Jewkes, Y., Jordan, M., Wright, S., & Bendelow, G. (2019). Designing “healthy” prisons for women: Incorporating Trauma-Informed Care and Practice (TICP) into prison planning and design. International Journal of Environmental Research and Public Health16(20), 3818. https://doi.org/10.3390/ijerph16203818

Kelly, J. F., Abry, A. W., & Fallah-Sohy, N. (2019). Mutual help and peer support models for opioid use disorder recovery. Treating Opioid Addiction, 139–167. https://doi.org/10.1007/978-3-030-16257-3_7

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Langford, D. J., Gordon, D. B., Loeseer, J. D., Tauben, D. J., & Doorenbos, A. Z. (2019). Evaluation of an interprofessional active learning session on acute pain and opioid use disorder using the interprofessional collaborative competency attainment scale. Journal of Interprofessional Care, 1–9. https://doi.org/10.1080/13561820.2019.1629398

Li, X., Yang, S., Wang, Y., Yang, B., & Zhang, J. (2020). Effects of a transtheoretical model – based intervention and motivational interviewing on the management of depression in hospitalized patients with coronary heart disease: A randomized controlled trial. BMC Public Health20(1). https://doi.org/10.1186/s12889-020-08568-x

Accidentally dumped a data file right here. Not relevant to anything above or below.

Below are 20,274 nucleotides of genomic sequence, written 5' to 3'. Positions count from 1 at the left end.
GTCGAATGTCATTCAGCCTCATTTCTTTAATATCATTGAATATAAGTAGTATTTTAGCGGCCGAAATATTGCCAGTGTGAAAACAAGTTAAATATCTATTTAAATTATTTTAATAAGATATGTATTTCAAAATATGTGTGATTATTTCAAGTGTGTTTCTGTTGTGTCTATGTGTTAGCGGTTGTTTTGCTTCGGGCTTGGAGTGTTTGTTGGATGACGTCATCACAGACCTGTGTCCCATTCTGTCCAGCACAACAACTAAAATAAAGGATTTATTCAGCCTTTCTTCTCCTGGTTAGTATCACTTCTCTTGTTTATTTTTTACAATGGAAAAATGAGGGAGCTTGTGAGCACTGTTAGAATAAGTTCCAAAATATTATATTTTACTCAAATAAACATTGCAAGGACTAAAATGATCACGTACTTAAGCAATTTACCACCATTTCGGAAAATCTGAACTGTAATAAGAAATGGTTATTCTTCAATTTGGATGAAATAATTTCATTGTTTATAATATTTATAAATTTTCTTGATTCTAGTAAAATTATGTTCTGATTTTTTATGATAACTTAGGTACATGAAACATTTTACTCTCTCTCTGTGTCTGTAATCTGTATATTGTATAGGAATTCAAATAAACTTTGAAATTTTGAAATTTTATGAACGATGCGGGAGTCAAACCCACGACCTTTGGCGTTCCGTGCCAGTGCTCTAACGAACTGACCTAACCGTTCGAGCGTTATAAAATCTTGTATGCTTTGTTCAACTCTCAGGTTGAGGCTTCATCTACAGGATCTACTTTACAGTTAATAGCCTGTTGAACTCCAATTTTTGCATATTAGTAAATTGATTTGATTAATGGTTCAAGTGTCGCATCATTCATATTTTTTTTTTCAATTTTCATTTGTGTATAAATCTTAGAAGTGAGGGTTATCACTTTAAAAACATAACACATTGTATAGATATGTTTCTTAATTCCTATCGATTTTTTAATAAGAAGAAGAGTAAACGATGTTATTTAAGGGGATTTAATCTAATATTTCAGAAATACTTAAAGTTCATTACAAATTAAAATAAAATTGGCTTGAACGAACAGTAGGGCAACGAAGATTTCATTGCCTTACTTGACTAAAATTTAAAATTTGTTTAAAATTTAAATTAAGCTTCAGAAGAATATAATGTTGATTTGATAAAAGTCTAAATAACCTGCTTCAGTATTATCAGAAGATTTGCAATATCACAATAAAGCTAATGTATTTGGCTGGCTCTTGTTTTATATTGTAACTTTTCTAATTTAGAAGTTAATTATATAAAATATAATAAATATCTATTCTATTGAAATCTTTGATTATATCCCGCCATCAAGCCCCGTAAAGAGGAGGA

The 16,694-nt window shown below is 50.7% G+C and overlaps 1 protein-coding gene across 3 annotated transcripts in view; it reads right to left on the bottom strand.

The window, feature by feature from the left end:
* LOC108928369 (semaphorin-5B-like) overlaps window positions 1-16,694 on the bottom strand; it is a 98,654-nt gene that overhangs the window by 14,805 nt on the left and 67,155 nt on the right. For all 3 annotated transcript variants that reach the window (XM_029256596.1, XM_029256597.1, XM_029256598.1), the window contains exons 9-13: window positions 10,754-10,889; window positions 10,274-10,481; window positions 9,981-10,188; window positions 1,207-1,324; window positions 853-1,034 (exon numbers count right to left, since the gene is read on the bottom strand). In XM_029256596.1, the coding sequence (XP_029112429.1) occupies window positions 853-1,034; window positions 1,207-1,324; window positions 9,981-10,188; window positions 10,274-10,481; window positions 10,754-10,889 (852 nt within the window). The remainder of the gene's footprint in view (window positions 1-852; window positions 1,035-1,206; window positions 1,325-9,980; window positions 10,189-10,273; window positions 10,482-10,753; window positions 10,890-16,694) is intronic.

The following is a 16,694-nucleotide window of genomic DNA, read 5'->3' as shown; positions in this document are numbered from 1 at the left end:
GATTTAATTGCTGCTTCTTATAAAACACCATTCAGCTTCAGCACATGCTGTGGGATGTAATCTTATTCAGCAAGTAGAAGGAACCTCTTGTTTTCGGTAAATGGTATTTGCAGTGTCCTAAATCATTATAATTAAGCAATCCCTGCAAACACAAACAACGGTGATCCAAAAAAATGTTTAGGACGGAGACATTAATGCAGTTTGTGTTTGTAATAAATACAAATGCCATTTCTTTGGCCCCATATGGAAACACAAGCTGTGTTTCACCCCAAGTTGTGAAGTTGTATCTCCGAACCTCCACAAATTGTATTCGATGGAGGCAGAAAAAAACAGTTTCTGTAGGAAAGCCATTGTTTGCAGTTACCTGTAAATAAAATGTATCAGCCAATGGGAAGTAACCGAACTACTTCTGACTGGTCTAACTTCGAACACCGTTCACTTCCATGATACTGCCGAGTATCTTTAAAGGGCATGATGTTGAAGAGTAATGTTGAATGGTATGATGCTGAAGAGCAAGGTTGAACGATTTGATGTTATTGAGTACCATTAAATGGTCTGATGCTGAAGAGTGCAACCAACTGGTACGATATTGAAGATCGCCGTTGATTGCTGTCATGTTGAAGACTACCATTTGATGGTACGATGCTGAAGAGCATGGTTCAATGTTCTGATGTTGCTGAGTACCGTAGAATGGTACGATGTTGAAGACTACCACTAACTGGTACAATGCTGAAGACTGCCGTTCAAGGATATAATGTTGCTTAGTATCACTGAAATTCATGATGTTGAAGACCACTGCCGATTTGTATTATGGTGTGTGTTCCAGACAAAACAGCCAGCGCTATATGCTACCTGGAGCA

Mukhtar, Ms. S. (2020). Mental health and psychosocial aspects of coronavirus outbreak: Psychological intervention for public mental health crisis. Asian Journal of Psychiatryhttps://doi.org/10.1016/j.ajp.2020.102069

Rehm, J., & Shield, K. D. (2019). Global burden of alcohol use disorders and alcohol liver disease. Biomedicines7(4), 99. https://doi.org/10.3390/biomedicines7040099

Smith, E. P., Yzaguirre, M. M., Dwanyen, L., & Wieling, E. (2022). Culturally relevant parenting approaches among African American and Latinx children and families: Toward resilient, strengths-based, trauma-informed practices. Adversity and Resilience Sciencehttps://doi.org/10.1007/s42844-022-00059-9

Wang, S.-C., Chen, Y.-C., Chen, S.-J., Lee, C.-H., & Cheng, C.-M. (2020). Alcohol addiction, gut microbiota, and alcoholism treatment: A review. International Journal of Molecular Sciences21(17), 6413. https://doi.org/10.3390/ijms21176413